I write my Wild Yorkshire nature diary for the Dalesman magazine five or six weeks ahead of publication so in the past week I’ve turned my attention to the October article, which really makes me feel as if summer is coming to a close!
Usually I have plenty of material to sift through but last October we’d only just got over selling my late mother’s house and we had so much on that Barbara and I managed only a book delivery excursion to the Peak District and a couple of days in Scarborough.
With such a short time on the coast, I tried to draw whenever I got the opportunity but that meant that I didn’t get around to writing many notes, certainly not enough for my 800 word Dalesman article.
Luckily while I was perching on the sea wall at North Bay sketching rocks and birds, Barbara was sitting on a bench nearby writing in a pocket notebook, so I’ve filled in the blanks in my article from her observations.
It reminds me of Wordsworth and his sister Dorothy: she wrote meticulous descriptions of the scenery and natural history that they’d encountered on their walks and he’d put them into verse, implying that he’d been wandering ‘lonely as a cloud’ (except for Dorothy following him and scribbling in her notebook).
I’ve got the chance to be more productive than Wordsworth: I don’t have to lie on my couch ‘in vacant or in pensive mood’ because I can get my ideas together using my favourite writing program Scrivener, which is set up so writers can drop rough drafts in, rearrange them on a virtual corkboard and then go into a full screen, distraction-free writing mode (that’ll be the day, when I don’t get distracted!).
Even so it took me a couple of sessions to polish up the article so that it flows but, even using Barbara’s notes, I’d only got to 500 words. Having set the scene on the coast I didn’t want to change the location to the Peak District or to our home patch to finish off the article.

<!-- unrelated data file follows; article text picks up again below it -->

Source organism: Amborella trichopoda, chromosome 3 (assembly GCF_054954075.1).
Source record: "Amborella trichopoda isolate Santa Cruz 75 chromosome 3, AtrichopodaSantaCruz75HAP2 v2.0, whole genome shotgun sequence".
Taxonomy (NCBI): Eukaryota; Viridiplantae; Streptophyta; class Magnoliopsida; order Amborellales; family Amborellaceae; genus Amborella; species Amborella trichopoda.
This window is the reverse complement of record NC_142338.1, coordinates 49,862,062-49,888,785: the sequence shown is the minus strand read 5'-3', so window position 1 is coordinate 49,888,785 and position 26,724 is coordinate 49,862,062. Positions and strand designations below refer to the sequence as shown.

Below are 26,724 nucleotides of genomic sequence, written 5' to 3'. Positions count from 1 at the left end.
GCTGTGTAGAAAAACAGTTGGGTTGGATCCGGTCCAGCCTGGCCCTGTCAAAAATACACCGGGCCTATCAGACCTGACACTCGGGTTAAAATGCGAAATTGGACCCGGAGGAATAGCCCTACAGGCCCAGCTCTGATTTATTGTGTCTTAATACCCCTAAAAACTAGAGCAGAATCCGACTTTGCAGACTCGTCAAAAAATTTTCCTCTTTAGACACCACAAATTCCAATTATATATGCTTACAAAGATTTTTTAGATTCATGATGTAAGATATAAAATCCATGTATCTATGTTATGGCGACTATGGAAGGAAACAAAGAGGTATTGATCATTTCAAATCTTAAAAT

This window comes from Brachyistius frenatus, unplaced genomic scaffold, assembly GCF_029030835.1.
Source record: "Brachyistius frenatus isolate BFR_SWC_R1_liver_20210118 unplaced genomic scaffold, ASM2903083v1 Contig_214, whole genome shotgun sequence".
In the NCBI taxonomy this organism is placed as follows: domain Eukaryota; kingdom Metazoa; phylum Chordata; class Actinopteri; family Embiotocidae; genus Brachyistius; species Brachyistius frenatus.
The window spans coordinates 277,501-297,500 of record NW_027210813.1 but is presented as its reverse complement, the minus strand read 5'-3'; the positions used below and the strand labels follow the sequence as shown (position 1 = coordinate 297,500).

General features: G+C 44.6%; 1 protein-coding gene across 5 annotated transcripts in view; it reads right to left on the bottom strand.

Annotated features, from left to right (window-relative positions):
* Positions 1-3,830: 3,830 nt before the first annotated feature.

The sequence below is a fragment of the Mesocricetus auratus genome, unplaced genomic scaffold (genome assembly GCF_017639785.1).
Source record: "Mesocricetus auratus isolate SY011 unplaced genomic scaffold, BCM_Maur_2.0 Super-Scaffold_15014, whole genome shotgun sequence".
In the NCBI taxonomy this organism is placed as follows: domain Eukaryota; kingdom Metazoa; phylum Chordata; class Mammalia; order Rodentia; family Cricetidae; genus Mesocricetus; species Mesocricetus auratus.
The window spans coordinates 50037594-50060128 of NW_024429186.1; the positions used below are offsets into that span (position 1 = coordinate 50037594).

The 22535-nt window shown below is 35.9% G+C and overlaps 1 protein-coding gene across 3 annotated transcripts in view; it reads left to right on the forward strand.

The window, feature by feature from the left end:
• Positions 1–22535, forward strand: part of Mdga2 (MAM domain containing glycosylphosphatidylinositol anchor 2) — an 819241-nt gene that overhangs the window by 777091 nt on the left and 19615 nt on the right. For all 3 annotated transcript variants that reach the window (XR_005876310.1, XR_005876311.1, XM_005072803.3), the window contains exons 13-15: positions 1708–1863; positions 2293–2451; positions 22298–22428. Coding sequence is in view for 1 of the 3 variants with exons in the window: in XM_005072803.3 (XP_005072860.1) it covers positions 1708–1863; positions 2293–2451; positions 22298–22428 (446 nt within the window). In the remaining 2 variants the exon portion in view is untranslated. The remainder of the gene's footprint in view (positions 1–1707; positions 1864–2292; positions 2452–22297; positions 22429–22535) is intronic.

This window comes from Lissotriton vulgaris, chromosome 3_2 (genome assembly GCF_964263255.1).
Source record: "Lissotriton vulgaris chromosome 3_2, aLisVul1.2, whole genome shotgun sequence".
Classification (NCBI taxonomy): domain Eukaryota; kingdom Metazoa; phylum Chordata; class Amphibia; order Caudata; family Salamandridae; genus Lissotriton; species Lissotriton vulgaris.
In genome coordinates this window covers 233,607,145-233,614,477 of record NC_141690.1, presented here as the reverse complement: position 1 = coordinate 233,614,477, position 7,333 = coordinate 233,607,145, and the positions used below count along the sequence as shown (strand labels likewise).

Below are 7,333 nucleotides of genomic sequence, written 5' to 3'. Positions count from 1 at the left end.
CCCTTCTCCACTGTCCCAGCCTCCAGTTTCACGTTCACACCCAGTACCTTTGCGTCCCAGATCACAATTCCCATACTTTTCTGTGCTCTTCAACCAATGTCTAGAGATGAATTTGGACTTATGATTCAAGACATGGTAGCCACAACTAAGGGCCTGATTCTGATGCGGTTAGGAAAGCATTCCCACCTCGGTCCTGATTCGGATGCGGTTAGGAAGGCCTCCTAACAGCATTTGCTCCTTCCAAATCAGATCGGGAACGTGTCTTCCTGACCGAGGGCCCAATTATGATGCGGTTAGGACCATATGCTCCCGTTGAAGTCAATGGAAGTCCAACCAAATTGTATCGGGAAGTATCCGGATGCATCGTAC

As I drew last October I’d been amazed to see a kingfisher fishing in the sea, diving in from a concrete post, so I decided to write a little more about that. I looked up the kingfisher in Birds of the Western Palearctic but even in the twelve pages of closely written notes of this nine volume handbook I couldn’t spot a suitably fascinating fact that would draw my article to a close.
Brewer’s Dictionary of Phrase and Fable and Cassell’s Dictionary of Classical Mythology weren’t all that helpful either but then I remembered my favourite study of the roots of classical mythology, The White Goddess by Robert Graves. I’ve still got the copy that I bought as a student. His explanation of the myth of the kingfisher mentions the account written by Pliny the Elder, the Roman naturalist, which I was able to track down via Google. Pliny describes the floating nest that kingfishers were believed to make at sea during the calm halcyon days of December:
“Their nests are truly wonderful; they are of the shape of a ball slightly elongated, have a very narrow mouth, and bear a strong resemblance to a large sponge. It has never yet been discovered of what material they are made; some persons think that they are formed of sharp fish-bones, as it is on fish that these birds live.”
That struck me as the perfect way to round off my article.
Scrivener writing software.
Dalesman Yorkshire magazine and visitor guides.